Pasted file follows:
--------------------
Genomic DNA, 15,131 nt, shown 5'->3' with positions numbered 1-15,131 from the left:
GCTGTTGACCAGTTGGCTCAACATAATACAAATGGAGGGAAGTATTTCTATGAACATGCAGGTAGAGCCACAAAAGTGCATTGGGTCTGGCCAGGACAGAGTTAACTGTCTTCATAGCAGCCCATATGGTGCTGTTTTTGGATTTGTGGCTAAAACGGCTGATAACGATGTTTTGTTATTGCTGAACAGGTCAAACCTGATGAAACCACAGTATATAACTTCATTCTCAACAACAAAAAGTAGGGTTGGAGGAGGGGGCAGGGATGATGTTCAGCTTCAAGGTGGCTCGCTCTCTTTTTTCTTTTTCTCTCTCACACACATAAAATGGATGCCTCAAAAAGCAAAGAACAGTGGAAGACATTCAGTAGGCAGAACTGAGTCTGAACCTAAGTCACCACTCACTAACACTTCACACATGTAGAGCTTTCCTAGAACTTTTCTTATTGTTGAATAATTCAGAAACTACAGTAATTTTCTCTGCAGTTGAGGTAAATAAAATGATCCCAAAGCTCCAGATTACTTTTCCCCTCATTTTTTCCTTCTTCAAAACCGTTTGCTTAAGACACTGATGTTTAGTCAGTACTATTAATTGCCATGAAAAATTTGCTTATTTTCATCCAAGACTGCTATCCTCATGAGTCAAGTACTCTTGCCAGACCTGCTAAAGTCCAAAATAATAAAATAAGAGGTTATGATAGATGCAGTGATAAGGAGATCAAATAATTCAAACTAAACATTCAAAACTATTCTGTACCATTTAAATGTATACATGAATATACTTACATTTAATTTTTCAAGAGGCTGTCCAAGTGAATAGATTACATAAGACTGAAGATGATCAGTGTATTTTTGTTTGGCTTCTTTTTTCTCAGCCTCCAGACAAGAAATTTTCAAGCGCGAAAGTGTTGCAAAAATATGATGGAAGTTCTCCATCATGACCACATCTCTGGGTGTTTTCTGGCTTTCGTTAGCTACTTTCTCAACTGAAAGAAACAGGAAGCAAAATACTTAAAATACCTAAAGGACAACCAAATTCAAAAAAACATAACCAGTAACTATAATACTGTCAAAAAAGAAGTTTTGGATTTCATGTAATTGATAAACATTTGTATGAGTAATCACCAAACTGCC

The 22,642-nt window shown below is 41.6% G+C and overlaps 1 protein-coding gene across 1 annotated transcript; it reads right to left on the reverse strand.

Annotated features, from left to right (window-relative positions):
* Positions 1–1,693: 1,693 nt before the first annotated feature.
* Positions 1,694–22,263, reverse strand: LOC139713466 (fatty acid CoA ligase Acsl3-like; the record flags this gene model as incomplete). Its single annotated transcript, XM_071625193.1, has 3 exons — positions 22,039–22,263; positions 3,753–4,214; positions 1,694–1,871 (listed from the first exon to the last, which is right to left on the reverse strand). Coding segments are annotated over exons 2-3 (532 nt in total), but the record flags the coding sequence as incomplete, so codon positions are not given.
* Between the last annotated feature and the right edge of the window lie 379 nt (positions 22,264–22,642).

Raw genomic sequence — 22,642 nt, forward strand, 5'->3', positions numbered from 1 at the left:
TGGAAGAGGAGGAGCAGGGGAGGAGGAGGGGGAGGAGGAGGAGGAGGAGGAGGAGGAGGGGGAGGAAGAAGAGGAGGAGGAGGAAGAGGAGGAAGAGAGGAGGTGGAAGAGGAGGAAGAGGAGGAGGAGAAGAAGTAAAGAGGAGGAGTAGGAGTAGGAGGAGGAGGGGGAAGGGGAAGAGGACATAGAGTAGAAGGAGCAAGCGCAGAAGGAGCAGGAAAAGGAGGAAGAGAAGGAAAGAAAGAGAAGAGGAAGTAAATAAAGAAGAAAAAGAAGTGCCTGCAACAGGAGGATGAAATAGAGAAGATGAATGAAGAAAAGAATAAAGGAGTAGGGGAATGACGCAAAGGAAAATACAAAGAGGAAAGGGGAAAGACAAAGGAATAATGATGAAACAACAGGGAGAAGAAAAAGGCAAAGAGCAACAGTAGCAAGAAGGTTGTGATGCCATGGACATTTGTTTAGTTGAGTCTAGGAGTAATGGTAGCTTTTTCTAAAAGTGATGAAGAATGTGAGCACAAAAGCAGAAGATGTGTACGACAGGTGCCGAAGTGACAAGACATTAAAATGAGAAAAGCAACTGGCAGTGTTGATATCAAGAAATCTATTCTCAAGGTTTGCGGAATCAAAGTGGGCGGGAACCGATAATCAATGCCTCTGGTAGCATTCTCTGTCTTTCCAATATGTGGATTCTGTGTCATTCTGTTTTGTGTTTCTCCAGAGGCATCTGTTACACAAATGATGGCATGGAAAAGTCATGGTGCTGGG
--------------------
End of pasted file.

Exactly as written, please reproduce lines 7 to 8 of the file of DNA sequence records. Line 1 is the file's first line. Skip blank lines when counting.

* Between the last annotated feature and the right edge of the window lie 379 nt (positions 22,264–22,642).

Raw genomic sequence — 22,642 nt, forward strand, 5'->3', positions numbered from 1 at the left: